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Having been dong research on codeigniter,kohana and fuel php, they seem excellent for the large scale project I want to create with various sections of code. The system I want to build is to be a core set of code, which can produce a full ecommerce web application with plenty of modules, or can produce a simply few page site, with a news or gallery or whatever.

I have started thinking that I may be looking at the wrong thing for producing basic sites. From my very brief research, it seems (atleast on codeigniter) I need to use the 404 overwrite to point to my pages controller in order to handle basic content pages (from the base url /).

Should I consider a seperate code set for the basic sites, and use these frameworks only for large web apps, or is this the normal way frameworks would handle serving basic content pages.

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I need to use the 404 overwrite to point to my pages controller Say what??? – PeeHaa Oct 15 '11 at 22:27
that was meant to say override. In the routes file – Ben Oct 15 '11 at 22:36

4 Answers 4

up vote 3 down vote accepted

I personally have a core framework (MVC/CodeIgniter) which I use for even the simplest static sites - Because someone will always say "Oh and can we have a shop" or a contact us form or ...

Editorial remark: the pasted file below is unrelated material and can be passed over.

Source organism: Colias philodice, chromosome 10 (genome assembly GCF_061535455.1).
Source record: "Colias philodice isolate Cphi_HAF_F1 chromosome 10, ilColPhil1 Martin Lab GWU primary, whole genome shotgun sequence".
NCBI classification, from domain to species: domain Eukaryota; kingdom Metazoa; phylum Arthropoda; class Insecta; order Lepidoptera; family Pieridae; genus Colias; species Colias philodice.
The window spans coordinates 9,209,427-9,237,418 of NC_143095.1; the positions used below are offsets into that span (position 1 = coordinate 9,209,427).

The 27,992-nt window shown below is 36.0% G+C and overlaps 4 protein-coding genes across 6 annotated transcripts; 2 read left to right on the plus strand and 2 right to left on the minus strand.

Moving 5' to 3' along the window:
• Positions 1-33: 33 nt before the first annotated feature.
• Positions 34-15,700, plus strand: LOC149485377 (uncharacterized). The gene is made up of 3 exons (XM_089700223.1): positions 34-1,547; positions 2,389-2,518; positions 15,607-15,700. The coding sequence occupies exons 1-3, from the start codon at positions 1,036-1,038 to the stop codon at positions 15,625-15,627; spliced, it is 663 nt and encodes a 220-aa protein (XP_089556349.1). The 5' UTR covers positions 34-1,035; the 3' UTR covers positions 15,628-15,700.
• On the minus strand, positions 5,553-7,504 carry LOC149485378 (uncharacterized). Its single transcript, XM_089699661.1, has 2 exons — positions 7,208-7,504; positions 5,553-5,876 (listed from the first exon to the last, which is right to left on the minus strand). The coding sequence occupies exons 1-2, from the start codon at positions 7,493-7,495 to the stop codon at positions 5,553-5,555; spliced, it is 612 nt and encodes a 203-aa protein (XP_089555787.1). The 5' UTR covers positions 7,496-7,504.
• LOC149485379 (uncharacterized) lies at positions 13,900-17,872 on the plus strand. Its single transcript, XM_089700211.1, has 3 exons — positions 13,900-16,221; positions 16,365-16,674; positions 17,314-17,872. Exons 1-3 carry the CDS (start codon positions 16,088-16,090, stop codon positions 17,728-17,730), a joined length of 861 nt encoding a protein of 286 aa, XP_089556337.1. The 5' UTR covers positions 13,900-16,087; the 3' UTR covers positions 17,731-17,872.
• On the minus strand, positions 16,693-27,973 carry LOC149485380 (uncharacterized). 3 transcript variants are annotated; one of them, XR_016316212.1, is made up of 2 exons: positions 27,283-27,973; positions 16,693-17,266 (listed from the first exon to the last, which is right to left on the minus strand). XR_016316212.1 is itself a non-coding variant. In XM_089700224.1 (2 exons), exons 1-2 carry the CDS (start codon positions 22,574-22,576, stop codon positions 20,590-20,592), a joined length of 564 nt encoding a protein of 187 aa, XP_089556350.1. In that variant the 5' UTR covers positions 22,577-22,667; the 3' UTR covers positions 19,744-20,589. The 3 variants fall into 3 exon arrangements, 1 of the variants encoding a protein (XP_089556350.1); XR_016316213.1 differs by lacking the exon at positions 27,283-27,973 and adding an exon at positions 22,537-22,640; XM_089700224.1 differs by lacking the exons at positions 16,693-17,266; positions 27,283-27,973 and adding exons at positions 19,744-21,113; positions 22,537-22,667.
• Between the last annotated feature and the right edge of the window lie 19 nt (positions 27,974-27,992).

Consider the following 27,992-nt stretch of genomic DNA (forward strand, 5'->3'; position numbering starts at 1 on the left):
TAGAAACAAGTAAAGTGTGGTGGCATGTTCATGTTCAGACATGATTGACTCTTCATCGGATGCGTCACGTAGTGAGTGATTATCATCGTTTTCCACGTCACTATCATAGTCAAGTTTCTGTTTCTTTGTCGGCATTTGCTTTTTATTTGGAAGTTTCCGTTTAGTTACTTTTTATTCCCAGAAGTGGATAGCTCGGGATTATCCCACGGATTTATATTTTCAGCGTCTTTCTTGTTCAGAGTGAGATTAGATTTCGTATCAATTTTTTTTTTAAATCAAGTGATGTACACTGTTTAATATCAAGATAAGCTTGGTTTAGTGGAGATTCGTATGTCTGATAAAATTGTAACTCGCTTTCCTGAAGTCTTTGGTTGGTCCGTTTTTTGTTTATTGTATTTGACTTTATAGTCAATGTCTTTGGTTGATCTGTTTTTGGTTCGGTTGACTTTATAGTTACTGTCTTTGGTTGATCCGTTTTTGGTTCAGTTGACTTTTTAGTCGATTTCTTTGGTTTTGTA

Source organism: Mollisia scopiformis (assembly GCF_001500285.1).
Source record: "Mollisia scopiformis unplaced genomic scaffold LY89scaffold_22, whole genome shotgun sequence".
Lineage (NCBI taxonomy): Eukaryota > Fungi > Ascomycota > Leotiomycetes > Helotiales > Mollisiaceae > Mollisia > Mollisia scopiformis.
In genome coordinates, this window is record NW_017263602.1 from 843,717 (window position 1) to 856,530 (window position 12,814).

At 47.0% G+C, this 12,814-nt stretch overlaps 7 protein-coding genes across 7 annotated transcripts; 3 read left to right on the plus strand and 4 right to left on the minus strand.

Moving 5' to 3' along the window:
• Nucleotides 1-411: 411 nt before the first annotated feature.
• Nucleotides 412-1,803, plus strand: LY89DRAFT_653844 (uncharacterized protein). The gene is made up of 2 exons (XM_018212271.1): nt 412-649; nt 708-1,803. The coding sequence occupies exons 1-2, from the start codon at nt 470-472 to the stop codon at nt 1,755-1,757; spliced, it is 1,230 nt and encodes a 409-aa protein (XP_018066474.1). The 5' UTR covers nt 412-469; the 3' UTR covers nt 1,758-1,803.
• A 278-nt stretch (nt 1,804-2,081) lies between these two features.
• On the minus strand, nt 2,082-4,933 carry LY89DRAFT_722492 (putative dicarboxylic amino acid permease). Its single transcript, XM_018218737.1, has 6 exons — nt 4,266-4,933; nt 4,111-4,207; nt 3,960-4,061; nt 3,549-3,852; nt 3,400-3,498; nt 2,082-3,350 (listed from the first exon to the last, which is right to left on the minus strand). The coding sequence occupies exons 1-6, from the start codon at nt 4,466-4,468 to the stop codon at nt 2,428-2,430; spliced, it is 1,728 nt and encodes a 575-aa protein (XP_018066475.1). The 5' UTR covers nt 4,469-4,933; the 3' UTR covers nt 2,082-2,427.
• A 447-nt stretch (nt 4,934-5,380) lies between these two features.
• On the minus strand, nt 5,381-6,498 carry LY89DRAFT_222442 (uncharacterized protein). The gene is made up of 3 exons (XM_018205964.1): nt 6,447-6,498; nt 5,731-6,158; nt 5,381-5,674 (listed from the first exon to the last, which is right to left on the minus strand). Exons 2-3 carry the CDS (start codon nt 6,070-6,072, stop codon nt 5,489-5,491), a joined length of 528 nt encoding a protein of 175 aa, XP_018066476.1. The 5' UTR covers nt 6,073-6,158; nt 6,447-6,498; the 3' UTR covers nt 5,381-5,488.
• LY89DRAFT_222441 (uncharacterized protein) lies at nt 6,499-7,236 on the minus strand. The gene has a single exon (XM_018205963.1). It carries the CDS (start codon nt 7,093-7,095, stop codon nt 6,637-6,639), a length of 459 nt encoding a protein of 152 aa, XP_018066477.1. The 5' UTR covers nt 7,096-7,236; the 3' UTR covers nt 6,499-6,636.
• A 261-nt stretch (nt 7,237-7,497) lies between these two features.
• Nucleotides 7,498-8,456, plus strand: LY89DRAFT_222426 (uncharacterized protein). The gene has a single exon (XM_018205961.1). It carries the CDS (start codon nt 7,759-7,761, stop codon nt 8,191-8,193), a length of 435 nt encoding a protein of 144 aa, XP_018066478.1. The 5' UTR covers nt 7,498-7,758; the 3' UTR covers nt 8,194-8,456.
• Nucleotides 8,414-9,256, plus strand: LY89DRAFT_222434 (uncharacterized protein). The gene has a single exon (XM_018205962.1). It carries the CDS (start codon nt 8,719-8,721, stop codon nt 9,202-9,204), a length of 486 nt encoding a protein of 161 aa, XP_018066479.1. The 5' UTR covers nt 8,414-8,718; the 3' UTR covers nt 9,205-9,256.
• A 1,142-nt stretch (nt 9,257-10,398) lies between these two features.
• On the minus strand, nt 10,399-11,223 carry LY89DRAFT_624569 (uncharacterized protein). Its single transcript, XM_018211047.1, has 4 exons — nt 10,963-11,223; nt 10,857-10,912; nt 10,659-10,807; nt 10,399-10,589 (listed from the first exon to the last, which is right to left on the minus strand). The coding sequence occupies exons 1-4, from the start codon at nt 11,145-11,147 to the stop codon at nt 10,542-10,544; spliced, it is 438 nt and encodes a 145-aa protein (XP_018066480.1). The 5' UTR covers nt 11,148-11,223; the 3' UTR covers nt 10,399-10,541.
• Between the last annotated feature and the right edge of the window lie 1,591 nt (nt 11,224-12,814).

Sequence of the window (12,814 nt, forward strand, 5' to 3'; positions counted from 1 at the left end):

The overhead of the frameworks themselves is negligible if they're not doing any work - so why not put them in?

Another bonus is that you now know exactly what environment your modules will be in - you don't need to worry about maintaining one versions for sites with the framework and one for those without (One other benefit of using a framework is that it makes if far easier to maintain code in general - especially in multiple-developer environments.)

Th templating engines provided by most frameworks (or easy extensions to them) are often useful even for static sites (custom controls like a news ticker or custom markup/js validation for certain controls)

In short, unless you have extremely limited server resources (mobile device?) use a framework

Edit: I'd add a note of caution - PHP is a very flexible, powerful language and when used well can create some truly fantastic sites. When used poorly, however, it is easy to make insecure websites.

From your post, you seem relatively new to PHP/Frameworks. Can I suggest you make sure that the framework you pick enforces good behavior (as much as possible)

CodeIgniter removes unsafe $_POST and $_GET variables, replacing them with safe equivalents. It also provides a parameterised mechanism for querying the database which helps avoid SQL inection attacks. These are important things to consider when comparing frameworks.

I personally found CodeIgniter to be a good balance of maintainability, security, extensibility and functionality.

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Hi basiclife. it seems that you are on the same page as me. I have plenty of regular code, but have been wanting to make everything more efficient. What I envisage seems the same as what you describe. Ideally, I would have one set of code, which would have everything and the kitchen sink, which I can then merely turn on when requested so I have a massive advantage on other people offering to build new features from scratch. A further thing I have been researching is the possibility of using GIT or similar to push out all the new code to all users, so that they are ready if they need enabling. – Ben Oct 15 '11 at 22:42
All of the above is in early stages, but it seems stack overflow might prove very useful along the way – Ben Oct 15 '11 at 22:42